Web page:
Just over a month after a car drove off the 69th Street Veterans Memorial Pier in Bay Ridge, a second vehicle has made its way onto the oft-visited neighborhood landmark – though, this time, it is unclear exactly how.
According to authorities, at around 7 a.m. Sunday morning, December 10, a 27-year-old man was driving his 2017 Nissan Sentra on Shore Road when – he told cops – his GPS told him to make a left turn. That left turn, police said, landed the driver – who was arrested on-site and has since been charged with driving while under the influence – at the foot of the pier’s famed 9/11 memorial, the base of which he crashed into.
“When officers arrived, they discovered the motorist asleep at the wheel and the motor running,” a police source told this paper, adding that the driver smelt of alcohol and was exhibiting “classic signs of intoxication.”
While a witness claims there were a few fisherman on the pier at the time of the crash, no one but the driver was injured. The real problem, locals contest, lies in how he ended up on the pier in the first place.
“It appears that the driver accessed the pier by driving between the bollards on the left side of the pier,” said Ridgeite Robin Shaud, who stumbled across the grisly scene Sunday morning and promptly alerted this paper. “Since the first incident, there have been temporary metal barriers blocking access to the pier but they had been moved aside.”
That first incident occurred in the early hours of Monday, November 6, when another vehicle was able to access the pier – which is open only to pedestrians, cyclists and the occasional emergency vehicle – thanks to a missing bollard (or, protective barrier) that, Shaud claims, was knocked down late last year and never repaired or replaced.
That time, by Tuesday, November 7, both the bollard and the protective fencing around the pier had been replaced, according to Community Board 10 District Manager Josephine Beckmann who was shocked by this Sunday’s events.
“My understanding was that they’d been replaced, so this is very troubling,” Beckmann told this paper. “It’s unsettling to think that a car or any other vehicle can gain access to the pier like that.”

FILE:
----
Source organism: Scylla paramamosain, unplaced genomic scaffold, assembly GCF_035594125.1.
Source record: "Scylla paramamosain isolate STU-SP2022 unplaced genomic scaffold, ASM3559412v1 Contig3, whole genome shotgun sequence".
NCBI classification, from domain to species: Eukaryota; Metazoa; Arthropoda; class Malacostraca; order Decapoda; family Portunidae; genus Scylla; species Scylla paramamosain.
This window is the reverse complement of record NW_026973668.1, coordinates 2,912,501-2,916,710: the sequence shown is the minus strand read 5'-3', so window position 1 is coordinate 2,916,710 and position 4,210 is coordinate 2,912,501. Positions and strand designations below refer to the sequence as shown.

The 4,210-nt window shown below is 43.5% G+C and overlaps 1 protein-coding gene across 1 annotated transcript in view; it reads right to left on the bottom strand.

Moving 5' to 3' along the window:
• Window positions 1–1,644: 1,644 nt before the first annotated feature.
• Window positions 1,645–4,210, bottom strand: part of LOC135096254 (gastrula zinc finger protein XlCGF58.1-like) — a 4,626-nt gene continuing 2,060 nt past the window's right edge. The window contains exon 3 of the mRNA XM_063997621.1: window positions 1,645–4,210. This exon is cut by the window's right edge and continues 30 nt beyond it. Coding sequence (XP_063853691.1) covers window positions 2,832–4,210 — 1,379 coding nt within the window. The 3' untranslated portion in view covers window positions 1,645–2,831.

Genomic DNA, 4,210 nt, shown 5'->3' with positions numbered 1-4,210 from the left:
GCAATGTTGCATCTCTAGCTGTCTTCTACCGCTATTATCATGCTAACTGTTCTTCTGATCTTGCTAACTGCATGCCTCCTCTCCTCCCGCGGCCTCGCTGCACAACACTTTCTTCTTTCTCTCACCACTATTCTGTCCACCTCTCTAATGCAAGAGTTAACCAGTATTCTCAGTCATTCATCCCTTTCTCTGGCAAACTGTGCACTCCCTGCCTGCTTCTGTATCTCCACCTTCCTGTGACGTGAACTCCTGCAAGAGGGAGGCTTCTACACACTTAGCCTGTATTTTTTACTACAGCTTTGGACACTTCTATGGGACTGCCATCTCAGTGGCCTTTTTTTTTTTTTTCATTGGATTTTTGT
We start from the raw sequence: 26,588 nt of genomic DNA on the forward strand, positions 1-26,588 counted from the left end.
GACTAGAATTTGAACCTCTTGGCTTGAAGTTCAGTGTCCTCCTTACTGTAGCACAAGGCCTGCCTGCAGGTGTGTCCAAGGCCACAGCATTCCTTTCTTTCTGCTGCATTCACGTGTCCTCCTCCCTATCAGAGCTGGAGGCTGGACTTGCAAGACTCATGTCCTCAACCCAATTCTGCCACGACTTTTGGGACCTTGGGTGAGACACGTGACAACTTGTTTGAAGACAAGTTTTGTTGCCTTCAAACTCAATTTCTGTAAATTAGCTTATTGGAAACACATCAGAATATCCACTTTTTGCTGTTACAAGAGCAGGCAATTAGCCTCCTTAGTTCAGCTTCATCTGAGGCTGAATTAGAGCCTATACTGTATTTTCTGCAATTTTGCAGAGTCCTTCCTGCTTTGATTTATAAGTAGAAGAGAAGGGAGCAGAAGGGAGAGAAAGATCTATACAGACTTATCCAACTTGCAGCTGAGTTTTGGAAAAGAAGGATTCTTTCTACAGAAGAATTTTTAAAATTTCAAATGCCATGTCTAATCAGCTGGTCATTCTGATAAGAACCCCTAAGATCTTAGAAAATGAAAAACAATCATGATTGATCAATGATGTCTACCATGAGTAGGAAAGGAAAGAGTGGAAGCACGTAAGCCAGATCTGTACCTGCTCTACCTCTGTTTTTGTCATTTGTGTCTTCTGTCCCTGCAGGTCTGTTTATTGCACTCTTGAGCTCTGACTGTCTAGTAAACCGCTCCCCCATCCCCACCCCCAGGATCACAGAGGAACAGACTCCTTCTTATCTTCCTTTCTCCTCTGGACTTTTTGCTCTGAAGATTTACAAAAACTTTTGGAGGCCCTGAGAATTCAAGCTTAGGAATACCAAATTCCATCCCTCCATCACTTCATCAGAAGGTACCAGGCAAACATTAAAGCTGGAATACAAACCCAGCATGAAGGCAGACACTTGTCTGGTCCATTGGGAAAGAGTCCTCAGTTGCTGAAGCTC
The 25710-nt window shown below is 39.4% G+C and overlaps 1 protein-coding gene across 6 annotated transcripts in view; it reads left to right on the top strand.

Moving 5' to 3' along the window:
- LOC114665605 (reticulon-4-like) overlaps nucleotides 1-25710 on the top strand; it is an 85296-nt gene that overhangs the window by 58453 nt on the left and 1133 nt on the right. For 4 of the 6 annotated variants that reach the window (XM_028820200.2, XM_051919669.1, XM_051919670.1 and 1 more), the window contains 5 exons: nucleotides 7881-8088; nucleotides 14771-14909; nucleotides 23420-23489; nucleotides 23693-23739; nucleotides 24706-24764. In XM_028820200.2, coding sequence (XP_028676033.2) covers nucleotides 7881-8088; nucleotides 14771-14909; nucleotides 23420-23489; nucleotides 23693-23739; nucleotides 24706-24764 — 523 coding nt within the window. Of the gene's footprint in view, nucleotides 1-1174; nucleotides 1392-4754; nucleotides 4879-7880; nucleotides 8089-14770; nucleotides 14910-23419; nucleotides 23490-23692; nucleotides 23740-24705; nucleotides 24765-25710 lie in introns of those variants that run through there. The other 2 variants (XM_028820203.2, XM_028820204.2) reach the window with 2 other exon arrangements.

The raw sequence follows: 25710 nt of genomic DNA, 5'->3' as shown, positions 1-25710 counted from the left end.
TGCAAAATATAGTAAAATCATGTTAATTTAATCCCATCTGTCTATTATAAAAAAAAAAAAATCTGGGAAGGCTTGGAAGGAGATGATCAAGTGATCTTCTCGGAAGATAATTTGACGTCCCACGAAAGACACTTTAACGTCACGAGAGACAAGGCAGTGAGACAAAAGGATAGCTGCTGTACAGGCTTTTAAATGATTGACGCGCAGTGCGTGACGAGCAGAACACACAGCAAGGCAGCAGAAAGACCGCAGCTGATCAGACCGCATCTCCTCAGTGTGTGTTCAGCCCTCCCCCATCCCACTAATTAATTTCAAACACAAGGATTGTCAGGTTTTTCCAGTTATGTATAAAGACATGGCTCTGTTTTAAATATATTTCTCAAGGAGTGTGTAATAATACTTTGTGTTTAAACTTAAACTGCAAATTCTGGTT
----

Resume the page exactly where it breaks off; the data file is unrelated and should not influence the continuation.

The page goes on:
It is unclear at this time whether the driver accessed the pier by skirting temporary metal barriers or the Parks Department’s mandated protective bollards. Either way, Beckmann contended, something needs to be done.
“There need to be bollards at the pier,” she said, “obviously ones that are accommodating to emergency vehicles, but there need to be bollards that are going to work. There should not be an opportunity for a car just to access the pier – which is one of the largest recreation centers in our neighborhood – so easily.”
In fact, following the car’s incursion onto the pier, the city’s Parks Department replaced and strengthened the bollards blocking access, according to agency Spokesperson Maeri Ferguson. “All the bollards were in place over the weekend (they are bolted into the ground),” she told this paper, adding, “Just this morning we further secured the pier by widening the smaller replacement bollard with wings on either side, making the space between narrow enough to deter vehicle access.”
That is critical. The pier, Beckmann noted, sees crowds of people – young and old – similar to those found along the Shore Road Promenade, which Community Board 11 recently pushed to protect better by adding bollards adjacent to the Belt Parkway.
“Given the horrific terrorist attacks that have happened recently, we’re all a little more aware when it comes to sights like this one,” Beckmann stressed.